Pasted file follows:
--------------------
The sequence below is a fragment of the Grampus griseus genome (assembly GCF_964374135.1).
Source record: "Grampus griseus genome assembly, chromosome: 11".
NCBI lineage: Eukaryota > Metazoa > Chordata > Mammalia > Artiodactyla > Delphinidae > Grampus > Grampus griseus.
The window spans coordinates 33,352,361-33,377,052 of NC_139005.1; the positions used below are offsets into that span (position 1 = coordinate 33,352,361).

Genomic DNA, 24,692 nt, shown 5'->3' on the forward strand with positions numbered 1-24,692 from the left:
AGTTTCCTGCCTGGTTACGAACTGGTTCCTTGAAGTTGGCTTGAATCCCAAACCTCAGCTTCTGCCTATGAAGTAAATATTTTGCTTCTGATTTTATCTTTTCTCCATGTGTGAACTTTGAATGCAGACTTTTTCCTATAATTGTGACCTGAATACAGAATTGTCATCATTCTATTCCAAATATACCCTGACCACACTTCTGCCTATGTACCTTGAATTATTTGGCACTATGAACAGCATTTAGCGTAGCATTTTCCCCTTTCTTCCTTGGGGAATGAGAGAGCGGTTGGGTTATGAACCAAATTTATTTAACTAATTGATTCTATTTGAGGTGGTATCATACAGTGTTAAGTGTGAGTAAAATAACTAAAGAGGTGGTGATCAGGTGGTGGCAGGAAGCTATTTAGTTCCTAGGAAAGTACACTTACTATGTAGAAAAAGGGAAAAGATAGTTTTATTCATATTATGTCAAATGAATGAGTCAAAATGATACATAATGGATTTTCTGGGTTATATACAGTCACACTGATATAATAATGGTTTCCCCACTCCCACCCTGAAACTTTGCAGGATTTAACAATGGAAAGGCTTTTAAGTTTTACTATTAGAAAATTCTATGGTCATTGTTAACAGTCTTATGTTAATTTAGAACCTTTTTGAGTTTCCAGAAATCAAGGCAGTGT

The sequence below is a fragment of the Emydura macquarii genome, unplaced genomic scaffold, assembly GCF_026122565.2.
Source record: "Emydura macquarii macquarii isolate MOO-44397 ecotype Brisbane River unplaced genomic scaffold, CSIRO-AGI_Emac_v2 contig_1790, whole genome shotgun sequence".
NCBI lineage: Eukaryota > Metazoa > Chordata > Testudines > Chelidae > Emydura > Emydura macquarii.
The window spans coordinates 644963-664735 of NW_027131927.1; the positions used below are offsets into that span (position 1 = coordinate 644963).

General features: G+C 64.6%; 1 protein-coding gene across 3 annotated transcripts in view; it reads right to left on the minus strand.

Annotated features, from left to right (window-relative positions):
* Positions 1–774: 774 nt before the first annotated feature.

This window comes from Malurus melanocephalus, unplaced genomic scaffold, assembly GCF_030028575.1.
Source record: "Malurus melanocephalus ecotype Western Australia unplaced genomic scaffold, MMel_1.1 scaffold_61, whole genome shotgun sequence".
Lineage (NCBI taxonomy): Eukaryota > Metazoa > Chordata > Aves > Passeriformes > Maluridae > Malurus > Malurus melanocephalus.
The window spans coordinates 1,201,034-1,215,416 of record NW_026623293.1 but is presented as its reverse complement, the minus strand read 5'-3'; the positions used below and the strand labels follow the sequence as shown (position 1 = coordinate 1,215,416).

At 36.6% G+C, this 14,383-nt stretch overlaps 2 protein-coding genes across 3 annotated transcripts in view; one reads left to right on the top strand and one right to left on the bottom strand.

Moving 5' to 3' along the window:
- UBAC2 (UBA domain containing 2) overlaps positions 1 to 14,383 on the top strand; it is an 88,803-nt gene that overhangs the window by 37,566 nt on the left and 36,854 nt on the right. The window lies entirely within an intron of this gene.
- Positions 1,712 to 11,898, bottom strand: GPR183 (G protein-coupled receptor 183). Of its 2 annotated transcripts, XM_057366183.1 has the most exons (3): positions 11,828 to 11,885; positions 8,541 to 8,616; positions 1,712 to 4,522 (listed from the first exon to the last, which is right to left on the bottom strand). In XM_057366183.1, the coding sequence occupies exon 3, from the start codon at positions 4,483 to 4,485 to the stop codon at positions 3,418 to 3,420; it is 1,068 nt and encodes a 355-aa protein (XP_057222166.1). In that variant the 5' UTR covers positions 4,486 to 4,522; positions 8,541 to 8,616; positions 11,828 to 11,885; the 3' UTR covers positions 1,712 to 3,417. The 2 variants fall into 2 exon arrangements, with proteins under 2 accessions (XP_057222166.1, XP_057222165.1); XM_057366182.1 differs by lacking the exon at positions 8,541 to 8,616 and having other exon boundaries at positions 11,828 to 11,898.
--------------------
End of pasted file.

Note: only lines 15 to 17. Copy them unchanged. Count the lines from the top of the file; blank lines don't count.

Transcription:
Source record: "Malurus melanocephalus ecotype Western Australia unplaced genomic scaffold, MMel_1.1 scaffold_61, whole genome shotgun sequence".
Lineage (NCBI taxonomy): Eukaryota > Metazoa > Chordata > Aves > Passeriformes > Maluridae > Malurus > Malurus melanocephalus.
The window spans coordinates 1,201,034-1,215,416 of record NW_026623293.1 but is presented as its reverse complement, the minus strand read 5'-3'; the positions used below and the strand labels follow the sequence as shown (position 1 = coordinate 1,215,416).